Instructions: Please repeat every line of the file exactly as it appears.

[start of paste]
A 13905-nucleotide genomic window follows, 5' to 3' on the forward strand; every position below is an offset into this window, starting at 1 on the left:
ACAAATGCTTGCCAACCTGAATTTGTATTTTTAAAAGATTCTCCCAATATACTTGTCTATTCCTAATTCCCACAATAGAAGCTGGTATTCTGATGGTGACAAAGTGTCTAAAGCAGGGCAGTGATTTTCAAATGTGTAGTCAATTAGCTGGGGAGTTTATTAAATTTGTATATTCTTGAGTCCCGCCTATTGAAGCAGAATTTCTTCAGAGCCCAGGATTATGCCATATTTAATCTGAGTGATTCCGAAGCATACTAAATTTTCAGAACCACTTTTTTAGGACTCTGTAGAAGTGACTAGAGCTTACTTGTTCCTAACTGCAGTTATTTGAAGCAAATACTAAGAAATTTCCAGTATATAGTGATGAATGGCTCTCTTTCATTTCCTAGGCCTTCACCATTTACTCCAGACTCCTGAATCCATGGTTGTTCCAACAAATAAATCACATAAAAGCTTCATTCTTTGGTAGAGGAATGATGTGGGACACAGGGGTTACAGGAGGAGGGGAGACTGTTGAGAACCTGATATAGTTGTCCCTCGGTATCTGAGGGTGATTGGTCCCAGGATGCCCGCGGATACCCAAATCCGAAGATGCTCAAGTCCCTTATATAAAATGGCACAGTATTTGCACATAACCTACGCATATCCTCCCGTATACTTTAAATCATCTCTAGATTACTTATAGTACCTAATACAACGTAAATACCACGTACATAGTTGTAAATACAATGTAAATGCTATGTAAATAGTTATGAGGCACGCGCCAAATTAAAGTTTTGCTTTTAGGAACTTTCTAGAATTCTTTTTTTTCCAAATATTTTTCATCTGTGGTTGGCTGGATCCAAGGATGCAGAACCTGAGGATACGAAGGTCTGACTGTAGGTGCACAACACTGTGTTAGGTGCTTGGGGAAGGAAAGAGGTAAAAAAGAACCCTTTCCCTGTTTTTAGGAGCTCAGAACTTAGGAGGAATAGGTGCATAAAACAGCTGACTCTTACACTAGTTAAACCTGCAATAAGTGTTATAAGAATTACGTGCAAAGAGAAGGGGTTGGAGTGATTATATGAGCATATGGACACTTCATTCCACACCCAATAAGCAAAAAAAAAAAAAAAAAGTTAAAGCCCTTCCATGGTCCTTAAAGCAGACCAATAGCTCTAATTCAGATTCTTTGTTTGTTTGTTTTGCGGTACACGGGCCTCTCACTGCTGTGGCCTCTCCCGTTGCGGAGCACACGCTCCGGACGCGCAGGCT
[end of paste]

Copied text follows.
A 13905-nucleotide genomic window follows, 5' to 3' on the forward strand; every position below is an offset into this window, starting at 1 on the left:
ACAAATGCTTGCCAACCTGAATTTGTATTTTTAAAAGATTCTCCCAATATACTTGTCTATTCCTAATTCCCACAATAGAAGCTGGTATTCTGATGGTGACAAAGTGTCTAAAGCAGGGCAGTGATTTTCAAATGTGTAGTCAATTAGCTGGGGAGTTTATTAAATTTGTATATTCTTGAGTCCCGCCTATTGAAGCAGAATTTCTTCAGAGCCCAGGATTATGCCATATTTAATCTGAGTGATTCCGAAGCATACTAAATTTTCAGAACCACTTTTTTAGGACTCTGTAGAAGTGACTAGAGCTTACTTGTTCCTAACTGCAGTTATTTGAAGCAAATACTAAGAAATTTCCAGTATATAGTGATGAATGGCTCTCTTTCATTTCCTAGGCCTTCACCATTTACTCCAGACTCCTGAATCCATGGTTGTTCCAACAAATAAATCACATAAAAGCTTCATTCTTTGGTAGAGGAATGATGTGGGACACAGGGGTTACAGGAGGAGGGGAGACTGTTGAGAACCTGATATAGTTGTCCCTCGGTATCTGAGGGTGATTGGTCCCAGGATGCCCGCGGATACCCAAATCCGAAGATGCTCAAGTCCCTTATATAAAATGGCACAGTATTTGCACATAACCTACGCATATCCTCCCGTATACTTTAAATCATCTCTAGATTACTTATAGTACCTAATACAACGTAAATACCACGTACATAGTTGTAAATACAATGTAAATGCTATGTAAATAGTTATGAGGCACGCGCCAAATTAAAGTTTTGCTTTTAGGAACTTTCTAGAATTCTTTTTTTTCCAAATATTTTTCATCTGTGGTTGGCTGGATCCAAGGATGCAGAACCTGAGGATACGAAGGTCTGACTGTAGGTGCACAACACTGTGTTAGGTGCTTGGGGAAGGAAAGAGGTAAAAAAGAACCCTTTCCCTGTTTTTAGGAGCTCAGAACTTAGGAGGAATAGGTGCATAAAACAGCTGACTCTTACACTAGTTAAACCTGCAATAAGTGTTATAAGAATTACGTGCAAAGAGAAGGGGTTGGAGTGATTATATGAGCATATGGACACTTCATTCCACACCCAATAAGCAAAAAAAAAAAAAAAAAGTTAAAGCCCTTCCATGGTCCTTAAAGCAGACCAATAGCTCTAATTCAGATTCTTTGTTTGTTTGTTTTGCGGTACACGGGCCTCTCACTGCTGTGGCCTCTCCCGTTGCGGAGCACACGCTCCGGACGCGCAGGCT